Review by: Greg J. Schloesser
Designed by: Sylvie Barc, Frederic Bloch, Philippe des Pallieres
Players: 3 - 4
Time: 20 - 30 minutes
Editor's Note: This review also appears in Moves Magazine #107
I first had the opportunity to play this new EuroGames release at Alan Moon's Gathering of Friends (a fantastic gaming get-together) back in April of 2001. Ron Magin of EuroGames had just arrived and sat several of us down for a game of this new release.
Truth-be-told, I was completely unimpressed with my first playing. I found the game very plain with little tension or strategy. It's essentially a race game and I ran away (quite literally!) with the race with a speedy gazelle. We all left feeling that the game was
pure children's fare.
Shortly thereafter, I was asked to do a review of the game for this magazine. Of course, that meant playing it again several more times. Fortunately, the game is fairly quick (15 - 30 minutes), so even if my impressions remained negative, the time consumed for further playings would at least be minimal.
I've since played several more times and have had wildly different experiences on those occasions. Two of the games mirrored the first, with the gazelle speeding away from the rest of the animal pack and winning easily. This was mainly due to lucky draws by the player controlling the lead gazelle. Two other games, however, were much more tense and, truth-be-told, fun. These games saw the lead change many times, with some nice card play involved. If every game played like these two, then I could recommend the game with enthusiasm. However, the potential is clearly present for the game to be a quick runaway, dominated by lucky card draws and little tension. From my experience, this seems to occur frequently enough to present a problem. As such, I find it difficult to recommend a game when, a large percentage of the time, it simply isn't much fun.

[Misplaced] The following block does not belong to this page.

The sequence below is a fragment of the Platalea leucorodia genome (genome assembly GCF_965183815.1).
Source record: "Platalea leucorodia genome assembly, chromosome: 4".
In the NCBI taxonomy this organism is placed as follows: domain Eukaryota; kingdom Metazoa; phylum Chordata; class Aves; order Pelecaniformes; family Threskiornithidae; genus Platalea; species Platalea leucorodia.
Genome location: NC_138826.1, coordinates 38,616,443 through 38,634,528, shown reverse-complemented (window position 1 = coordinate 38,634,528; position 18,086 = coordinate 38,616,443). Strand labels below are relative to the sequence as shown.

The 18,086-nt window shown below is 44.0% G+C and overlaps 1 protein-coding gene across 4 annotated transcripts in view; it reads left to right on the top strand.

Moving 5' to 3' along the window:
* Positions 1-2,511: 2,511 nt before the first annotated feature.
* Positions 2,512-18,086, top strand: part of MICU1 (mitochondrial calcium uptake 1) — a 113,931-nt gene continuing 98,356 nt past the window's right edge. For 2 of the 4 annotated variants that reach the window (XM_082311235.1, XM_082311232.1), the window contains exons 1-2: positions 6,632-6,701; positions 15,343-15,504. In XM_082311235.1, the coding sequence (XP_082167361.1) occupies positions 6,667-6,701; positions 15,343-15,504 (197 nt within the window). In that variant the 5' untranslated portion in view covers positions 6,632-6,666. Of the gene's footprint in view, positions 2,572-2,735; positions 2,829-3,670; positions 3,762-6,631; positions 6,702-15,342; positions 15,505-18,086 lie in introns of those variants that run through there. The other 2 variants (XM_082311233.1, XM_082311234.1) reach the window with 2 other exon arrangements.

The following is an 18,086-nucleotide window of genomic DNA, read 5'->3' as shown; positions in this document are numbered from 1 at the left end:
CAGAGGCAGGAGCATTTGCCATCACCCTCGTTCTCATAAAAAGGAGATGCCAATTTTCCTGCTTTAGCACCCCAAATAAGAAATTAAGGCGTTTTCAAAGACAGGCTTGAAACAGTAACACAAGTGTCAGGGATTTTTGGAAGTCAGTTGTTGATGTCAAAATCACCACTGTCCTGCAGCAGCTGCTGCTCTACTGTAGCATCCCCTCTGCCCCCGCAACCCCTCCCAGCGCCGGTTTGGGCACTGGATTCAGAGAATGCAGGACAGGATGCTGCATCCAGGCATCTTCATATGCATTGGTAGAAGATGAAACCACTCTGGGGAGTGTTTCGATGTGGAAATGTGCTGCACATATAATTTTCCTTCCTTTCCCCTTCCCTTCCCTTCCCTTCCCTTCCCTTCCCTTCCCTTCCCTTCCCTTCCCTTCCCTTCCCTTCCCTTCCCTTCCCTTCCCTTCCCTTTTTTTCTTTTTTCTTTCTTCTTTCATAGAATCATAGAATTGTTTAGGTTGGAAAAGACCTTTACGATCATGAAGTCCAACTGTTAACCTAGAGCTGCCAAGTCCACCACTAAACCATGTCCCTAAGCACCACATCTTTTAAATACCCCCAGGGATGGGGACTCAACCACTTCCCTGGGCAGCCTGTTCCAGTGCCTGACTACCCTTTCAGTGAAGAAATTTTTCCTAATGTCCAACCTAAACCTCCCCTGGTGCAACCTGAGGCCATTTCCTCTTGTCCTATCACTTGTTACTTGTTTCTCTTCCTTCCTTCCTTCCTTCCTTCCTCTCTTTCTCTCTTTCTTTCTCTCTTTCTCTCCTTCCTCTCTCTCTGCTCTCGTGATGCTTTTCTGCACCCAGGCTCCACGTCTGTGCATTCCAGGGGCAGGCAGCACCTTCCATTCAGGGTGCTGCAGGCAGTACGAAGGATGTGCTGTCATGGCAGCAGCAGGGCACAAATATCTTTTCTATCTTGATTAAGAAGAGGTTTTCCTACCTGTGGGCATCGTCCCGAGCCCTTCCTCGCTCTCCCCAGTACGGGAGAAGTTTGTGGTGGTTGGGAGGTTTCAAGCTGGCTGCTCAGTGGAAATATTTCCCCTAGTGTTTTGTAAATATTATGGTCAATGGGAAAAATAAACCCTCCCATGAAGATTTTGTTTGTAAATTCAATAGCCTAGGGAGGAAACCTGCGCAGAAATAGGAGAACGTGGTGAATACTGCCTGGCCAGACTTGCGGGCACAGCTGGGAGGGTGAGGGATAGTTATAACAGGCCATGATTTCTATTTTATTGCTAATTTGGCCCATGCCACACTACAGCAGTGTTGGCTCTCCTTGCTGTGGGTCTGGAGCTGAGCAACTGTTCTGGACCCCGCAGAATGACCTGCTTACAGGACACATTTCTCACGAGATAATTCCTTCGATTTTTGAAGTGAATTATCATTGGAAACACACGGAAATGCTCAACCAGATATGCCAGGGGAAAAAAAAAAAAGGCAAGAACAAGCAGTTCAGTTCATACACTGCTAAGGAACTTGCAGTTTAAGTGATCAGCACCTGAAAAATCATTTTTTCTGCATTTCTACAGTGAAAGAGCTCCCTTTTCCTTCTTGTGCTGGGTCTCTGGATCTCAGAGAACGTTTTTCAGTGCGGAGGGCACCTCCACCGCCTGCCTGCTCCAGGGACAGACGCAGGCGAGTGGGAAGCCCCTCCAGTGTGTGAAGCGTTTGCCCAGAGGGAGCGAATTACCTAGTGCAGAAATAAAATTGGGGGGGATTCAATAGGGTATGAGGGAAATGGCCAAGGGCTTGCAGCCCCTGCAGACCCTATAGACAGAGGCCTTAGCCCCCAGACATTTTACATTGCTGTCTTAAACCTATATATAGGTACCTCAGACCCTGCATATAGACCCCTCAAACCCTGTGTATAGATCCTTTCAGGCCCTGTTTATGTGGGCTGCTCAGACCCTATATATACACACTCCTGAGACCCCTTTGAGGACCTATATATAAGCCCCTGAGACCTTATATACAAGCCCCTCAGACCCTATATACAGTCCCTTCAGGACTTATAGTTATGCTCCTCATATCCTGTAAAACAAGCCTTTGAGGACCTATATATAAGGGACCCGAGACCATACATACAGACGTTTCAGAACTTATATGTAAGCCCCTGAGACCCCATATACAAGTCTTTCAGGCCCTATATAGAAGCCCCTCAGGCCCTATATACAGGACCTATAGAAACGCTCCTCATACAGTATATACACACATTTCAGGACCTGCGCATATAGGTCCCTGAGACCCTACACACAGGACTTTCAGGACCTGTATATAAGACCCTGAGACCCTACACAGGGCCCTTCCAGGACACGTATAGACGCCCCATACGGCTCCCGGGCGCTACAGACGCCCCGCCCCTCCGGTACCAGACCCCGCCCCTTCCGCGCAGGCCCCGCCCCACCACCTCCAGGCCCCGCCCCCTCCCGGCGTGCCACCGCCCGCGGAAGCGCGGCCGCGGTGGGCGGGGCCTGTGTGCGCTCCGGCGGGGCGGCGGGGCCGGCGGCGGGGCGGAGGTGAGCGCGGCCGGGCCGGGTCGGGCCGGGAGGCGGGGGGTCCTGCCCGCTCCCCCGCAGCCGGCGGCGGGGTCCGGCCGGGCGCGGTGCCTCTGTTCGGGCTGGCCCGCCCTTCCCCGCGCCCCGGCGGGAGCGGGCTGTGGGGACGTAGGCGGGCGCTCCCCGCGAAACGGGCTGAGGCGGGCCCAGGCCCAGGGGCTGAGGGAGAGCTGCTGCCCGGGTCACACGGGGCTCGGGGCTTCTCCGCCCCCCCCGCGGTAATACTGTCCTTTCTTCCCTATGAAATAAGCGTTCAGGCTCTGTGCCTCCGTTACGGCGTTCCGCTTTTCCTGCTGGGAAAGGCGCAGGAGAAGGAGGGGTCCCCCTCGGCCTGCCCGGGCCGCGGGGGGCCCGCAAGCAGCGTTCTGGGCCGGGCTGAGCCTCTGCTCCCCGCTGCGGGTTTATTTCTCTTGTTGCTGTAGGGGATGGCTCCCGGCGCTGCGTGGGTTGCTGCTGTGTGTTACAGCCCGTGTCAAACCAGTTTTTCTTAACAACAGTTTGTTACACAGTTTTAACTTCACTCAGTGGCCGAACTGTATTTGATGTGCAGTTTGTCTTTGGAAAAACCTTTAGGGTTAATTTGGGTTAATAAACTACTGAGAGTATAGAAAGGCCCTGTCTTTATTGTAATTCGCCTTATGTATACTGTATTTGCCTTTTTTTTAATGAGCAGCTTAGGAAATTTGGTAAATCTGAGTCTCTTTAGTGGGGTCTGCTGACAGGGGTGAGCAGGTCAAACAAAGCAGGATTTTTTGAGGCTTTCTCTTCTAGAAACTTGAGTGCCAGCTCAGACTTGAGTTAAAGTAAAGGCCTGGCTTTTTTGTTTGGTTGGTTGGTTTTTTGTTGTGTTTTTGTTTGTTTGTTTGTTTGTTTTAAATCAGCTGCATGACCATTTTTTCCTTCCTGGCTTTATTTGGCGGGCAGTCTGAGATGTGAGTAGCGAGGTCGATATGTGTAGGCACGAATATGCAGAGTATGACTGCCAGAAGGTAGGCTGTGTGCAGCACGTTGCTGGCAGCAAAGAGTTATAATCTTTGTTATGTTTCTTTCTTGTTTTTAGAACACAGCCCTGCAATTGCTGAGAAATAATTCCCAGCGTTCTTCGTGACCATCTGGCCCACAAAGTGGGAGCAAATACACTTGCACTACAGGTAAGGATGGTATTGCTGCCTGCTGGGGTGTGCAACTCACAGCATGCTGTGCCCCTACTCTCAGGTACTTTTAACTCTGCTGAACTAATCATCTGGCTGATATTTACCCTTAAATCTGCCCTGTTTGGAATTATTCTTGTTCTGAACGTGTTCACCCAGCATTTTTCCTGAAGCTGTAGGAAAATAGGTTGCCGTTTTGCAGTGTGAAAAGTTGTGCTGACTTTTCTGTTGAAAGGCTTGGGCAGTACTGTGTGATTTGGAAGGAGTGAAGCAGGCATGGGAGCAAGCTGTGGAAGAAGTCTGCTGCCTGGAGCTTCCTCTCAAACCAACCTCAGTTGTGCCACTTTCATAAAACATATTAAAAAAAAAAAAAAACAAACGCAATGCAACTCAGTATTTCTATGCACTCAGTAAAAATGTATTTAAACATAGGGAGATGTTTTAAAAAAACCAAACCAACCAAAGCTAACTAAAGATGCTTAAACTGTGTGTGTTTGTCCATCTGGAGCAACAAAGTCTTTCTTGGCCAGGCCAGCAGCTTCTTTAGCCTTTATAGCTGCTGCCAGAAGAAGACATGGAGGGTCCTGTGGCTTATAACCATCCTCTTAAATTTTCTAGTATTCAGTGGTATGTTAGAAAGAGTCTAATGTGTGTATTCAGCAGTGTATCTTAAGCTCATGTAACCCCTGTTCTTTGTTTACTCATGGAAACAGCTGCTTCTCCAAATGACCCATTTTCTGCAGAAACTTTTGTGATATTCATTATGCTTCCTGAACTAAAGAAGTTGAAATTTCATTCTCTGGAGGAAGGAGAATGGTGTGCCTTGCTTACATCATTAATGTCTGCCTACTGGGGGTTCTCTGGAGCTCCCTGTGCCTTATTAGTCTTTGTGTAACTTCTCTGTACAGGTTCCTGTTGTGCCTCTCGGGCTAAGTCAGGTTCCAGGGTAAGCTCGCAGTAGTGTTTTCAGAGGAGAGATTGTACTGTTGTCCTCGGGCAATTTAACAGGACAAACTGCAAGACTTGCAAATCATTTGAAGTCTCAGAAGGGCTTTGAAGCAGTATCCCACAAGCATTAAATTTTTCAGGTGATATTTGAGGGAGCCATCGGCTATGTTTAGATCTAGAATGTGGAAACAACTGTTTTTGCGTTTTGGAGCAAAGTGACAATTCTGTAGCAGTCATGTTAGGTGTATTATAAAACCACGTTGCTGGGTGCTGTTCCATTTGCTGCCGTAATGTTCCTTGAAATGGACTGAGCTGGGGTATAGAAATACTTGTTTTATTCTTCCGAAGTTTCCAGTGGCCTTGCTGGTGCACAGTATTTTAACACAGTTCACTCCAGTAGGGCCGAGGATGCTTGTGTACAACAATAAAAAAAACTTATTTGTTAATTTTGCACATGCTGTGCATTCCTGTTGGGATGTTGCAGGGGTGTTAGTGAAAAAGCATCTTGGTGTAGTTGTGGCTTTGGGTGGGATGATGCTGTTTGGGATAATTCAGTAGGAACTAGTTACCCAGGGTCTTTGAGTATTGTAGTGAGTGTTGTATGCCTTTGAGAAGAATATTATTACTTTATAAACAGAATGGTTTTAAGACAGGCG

The theme is quirky: thirsty animals out on the Savannah rushing to be the first to get to the cafe. So, yes ... it's a race game. However, there are some memory elements involved, as well as some card watching and calculated risks. These aren't too
mentally taxing, however.
Each player begins with three animals (gazelle, hippo and lion), which are placed on their respective starting locations on the board. The board is a cute design depicting a stretched out zebra hide (if dead animals can be considered cute, that is!), his stripes being the actual movement spaces. At the far end of the zebra is the cafe, the ultimate goal of the thirsty animals. The actual tokens are simple round wooden disks with the images of the animals imprinted upon them.
Movement and the various activities are dictated by a deck of cards. The cards depict the three animals, with each animal having two different types of cards.
0: There are 6 of these cards. The player's gazelle simply grazes and does not move.
1 - 9: There are 3 of these. These are the 'run like the wind' cards. When played, this allows the player to move his gazelle from 1 - 9 spaces. Since the board has a total of 20 spaces (1 and 2 spaces shorter for the lion and hippo, respectively) before reaching the caf�, a lucky player can often speed his gazelle to the finish quickly � way to quickly.
Since the gazelle is so quick and is prone to runaway with the victory, he has no special abilities.
1: There are 6 of these cards, which allow the player's lion to prance one space forward.
1 - 4: Three of these cards are in the deck. They allow the player's lion to rush forward from 1 - 4 spaces.